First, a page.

We cruised into Birmingham after just 4 hours and as you always can do, easily found a mooring spot where we prefer to stay when we are there; it was definitely still light – being just on 5pm, but after securing the boat we started to feel quite exhausted and simply collapsed in the lounge to recover, knowing that we had another journey the following day, albeit by a different mode of transport.
By getting into
the previous day, there was less of a rush for us as we had eliminated a long
walk to the station and a train to catch into Birmingham Moor Street.
So we were able to take it a bit easier; managed to get rid of the rubbish; use the other CaRT facilities opposite Cambrian Wharf; Diane was able to have her customary coffee in bed; and we managed to secure the boat properly for us to leave her for a day whilst we headed down to Watford for a meeting with the vampires (sorry that should read the lovely nurses who take the blood for the tests) and of course catch up with Maggie and Paddy and collect 3 months of mail.
There was quite a bit of news to catch up on, not the least being that after 36 years they had sold their house and would be moving in about 8 -10 weeks.
We had suspected that they were thinking about it when we last visited them late last year, but sometimes you just think that it is a “that would be a nice thing to do” and nothing comes of it.
Anyway they had done everything, including finding a new place to buy – a very large bungalow – a situation that works so very well for everyone concerned.
So now we will have to change our postal address with so many companies that we have dealt with and stop some of the junk mail that we have kept receiveing but doing nothing with – a bit of a “clean-out” if you like.
I had neglected to mention that we booked with Virgin trains for the two return tickets (a total cost of £40 with reserved seats) but it was the first time we used the electronic tickets to the phone to travel – Diane had done it with flights in Australia – so a first for us and it turned out so easy – now converted.
The return trip was a routine affair; rain all morning continued until we reached Birmingham as we made our way back to the back to restoke the Reflecs back into life and warm the boat up; returned all of the gear that we had moved back to the usual places and for me to start getting some work done.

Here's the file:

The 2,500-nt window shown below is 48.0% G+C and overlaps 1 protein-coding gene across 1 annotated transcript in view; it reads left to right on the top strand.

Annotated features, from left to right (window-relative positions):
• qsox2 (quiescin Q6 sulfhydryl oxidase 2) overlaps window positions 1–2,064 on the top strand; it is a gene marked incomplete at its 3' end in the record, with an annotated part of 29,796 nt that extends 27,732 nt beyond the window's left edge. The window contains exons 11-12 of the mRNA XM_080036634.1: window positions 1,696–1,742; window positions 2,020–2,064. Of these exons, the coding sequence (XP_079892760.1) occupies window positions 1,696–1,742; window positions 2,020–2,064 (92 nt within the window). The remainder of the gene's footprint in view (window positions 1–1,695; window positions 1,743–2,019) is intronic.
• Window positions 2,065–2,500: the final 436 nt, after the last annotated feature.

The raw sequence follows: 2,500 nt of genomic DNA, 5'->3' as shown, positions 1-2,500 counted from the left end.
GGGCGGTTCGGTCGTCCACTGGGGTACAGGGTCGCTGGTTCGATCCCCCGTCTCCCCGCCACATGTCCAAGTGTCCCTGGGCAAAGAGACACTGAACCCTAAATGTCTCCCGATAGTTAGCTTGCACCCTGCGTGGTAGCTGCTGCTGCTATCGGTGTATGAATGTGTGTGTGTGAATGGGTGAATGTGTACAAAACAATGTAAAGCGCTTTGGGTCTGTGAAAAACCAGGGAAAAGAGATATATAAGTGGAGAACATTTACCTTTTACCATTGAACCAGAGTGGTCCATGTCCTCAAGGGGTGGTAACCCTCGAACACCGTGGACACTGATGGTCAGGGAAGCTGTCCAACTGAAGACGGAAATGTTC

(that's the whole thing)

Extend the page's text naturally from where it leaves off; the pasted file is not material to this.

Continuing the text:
At last the weekend and the first planned job that I had was to make sure that Diane’s first coffee of the day would be one directly from Costa – which just happened to be no more than 50m away – in the revamped NIA (or Barclaycard Arena).
… I thought a lovely long got shower would be a good start to the day and by the time that I had returned, she who must be obeyed was already out of bed, dressed and ready to go to Costa with me – so why not.
Well, we left the boat at 7:30am, the Costa store was only just opening, so we thought, why not go and get a paper – easier said than done, but we found one.
We did have a coffee at Costa, just not the one near the boat; we did return briefly to pick something up and by the time we did get back to stay on the boat it was after 2:15pm – where did just on 7 hours go.
The something that we picked up were a couple of rings and a chain and we had headed to the Jewellery Quarter, found a jeweller to reshape the band on one ring, do some repairs to the chain and fix the other ring including replacing a lost diamond; from there it was to Ikea, then to Primark, spent a bit of time in the Apple Store learning how to work with the iCloud better and looking at a new iPad for further down the line, dropped into the Walkabout pub on Broad Street for the Man United match against Bournemouth and some lunch and THEN it was back to the boat.
Needless to say that by that time we had easily reached our 10,000 steps
goal for the day and knackered ourselves out – ready for a sit down and rest –
luckily, not long after we did get back, the rain started – I did feel for the
guy on the boat across from us who was down the engine hole on his cruiser
stern attending to secret men’s business, but was getting wet in the process –
the things we men have to endure.
|Ahhh! - Guinness, 5 screens that you can see at any one time, |
now if only ManUnited had won
But we were cosy warm and comfortable and stayed that way until bedtime!
12 Miles, 2 Tunnels, 1 Lift Bridge
YTD: 94 miles (151 km),73 Locks, 5 Tunnels, 3 Lift Bridges, 2 Swing Bridges
Total: 4726 Miles (7606 km), 3224 Locks, 129 Tunnels, 69
Lift Bridges, 174 Swing Bridges